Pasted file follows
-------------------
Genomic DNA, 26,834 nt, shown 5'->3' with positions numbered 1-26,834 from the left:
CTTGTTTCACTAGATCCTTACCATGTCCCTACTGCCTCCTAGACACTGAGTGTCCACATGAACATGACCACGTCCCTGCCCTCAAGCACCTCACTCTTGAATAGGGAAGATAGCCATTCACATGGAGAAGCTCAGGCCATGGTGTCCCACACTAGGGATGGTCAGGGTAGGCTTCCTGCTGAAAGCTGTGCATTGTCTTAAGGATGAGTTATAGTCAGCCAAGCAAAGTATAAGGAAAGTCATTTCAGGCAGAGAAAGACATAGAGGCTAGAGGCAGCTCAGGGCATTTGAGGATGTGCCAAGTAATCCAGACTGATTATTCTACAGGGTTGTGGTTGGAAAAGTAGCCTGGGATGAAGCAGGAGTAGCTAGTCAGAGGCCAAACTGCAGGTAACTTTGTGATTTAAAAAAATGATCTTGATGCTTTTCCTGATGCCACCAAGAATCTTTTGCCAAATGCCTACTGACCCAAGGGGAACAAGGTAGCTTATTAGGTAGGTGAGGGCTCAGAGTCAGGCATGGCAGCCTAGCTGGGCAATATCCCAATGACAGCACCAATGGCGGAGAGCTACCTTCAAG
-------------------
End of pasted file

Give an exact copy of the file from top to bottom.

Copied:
Genomic DNA, 26,834 nt, shown 5'->3' with positions numbered 1-26,834 from the left:
CTTGTTTCACTAGATCCTTACCATGTCCCTACTGCCTCCTAGACACTGAGTGTCCACATGAACATGACCACGTCCCTGCCCTCAAGCACCTCACTCTTGAATAGGGAAGATAGCCATTCACATGGAGAAGCTCAGGCCATGGTGTCCCACACTAGGGATGGTCAGGGTAGGCTTCCTGCTGAAAGCTGTGCATTGTCTTAAGGATGAGTTATAGTCAGCCAAGCAAAGTATAAGGAAAGTCATTTCAGGCAGAGAAAGACATAGAGGCTAGAGGCAGCTCAGGGCATTTGAGGATGTGCCAAGTAATCCAGACTGATTATTCTACAGGGTTGTGGTTGGAAAAGTAGCCTGGGATGAAGCAGGAGTAGCTAGTCAGAGGCCAAACTGCAGGTAACTTTGTGATTTAAAAAAATGATCTTGATGCTTTTCCTGATGCCACCAAGAATCTTTTGCCAAATGCCTACTGACCCAAGGGGAACAAGGTAGCTTATTAGGTAGGTGAGGGCTCAGAGTCAGGCATGGCAGCCTAGCTGGGCAATATCCCAATGACAGCACCAATGGCGGAGAGCTACCTTCAAG